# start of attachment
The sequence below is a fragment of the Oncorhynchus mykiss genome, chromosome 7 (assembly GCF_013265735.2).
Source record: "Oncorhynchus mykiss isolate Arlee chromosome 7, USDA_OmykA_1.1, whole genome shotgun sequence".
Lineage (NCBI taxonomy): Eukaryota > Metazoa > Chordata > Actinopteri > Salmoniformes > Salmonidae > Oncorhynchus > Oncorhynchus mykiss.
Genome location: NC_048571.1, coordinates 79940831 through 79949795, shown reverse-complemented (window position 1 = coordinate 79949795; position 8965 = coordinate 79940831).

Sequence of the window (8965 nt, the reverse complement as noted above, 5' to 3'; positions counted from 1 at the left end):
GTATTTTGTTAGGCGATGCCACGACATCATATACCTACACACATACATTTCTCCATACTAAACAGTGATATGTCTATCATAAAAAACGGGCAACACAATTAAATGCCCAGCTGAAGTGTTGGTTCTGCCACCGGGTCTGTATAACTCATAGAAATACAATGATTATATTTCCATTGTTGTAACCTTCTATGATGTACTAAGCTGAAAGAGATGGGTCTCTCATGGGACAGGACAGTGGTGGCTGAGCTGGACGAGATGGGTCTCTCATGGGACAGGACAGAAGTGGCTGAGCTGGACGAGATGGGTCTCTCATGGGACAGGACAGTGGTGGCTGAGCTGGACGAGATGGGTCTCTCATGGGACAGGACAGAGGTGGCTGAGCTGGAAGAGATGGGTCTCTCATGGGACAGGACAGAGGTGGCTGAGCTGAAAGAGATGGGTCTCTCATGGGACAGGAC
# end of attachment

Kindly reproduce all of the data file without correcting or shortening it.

The sequence below is a fragment of the Oncorhynchus mykiss genome, chromosome 7 (assembly GCF_013265735.2).
Source record: "Oncorhynchus mykiss isolate Arlee chromosome 7, USDA_OmykA_1.1, whole genome shotgun sequence".
Lineage (NCBI taxonomy): Eukaryota > Metazoa > Chordata > Actinopteri > Salmoniformes > Salmonidae > Oncorhynchus > Oncorhynchus mykiss.
Genome location: NC_048571.1, coordinates 79940831 through 79949795, shown reverse-complemented (window position 1 = coordinate 79949795; position 8965 = coordinate 79940831).

Sequence of the window (8965 nt, the reverse complement as noted above, 5' to 3'; positions counted from 1 at the left end):
GTATTTTGTTAGGCGATGCCACGACATCATATACCTACACACATACATTTCTCCATACTAAACAGTGATATGTCTATCATAAAAAACGGGCAACACAATTAAATGCCCAGCTGAAGTGTTGGTTCTGCCACCGGGTCTGTATAACTCATAGAAATACAATGATTATATTTCCATTGTTGTAACCTTCTATGATGTACTAAGCTGAAAGAGATGGGTCTCTCATGGGACAGGACAGTGGTGGCTGAGCTGGACGAGATGGGTCTCTCATGGGACAGGACAGAAGTGGCTGAGCTGGACGAGATGGGTCTCTCATGGGACAGGACAGTGGTGGCTGAGCTGGACGAGATGGGTCTCTCATGGGACAGGACAGAGGTGGCTGAGCTGGAAGAGATGGGTCTCTCATGGGACAGGACAGAGGTGGCTGAGCTGAAAGAGATGGGTCTCTCATGGGACAGGAC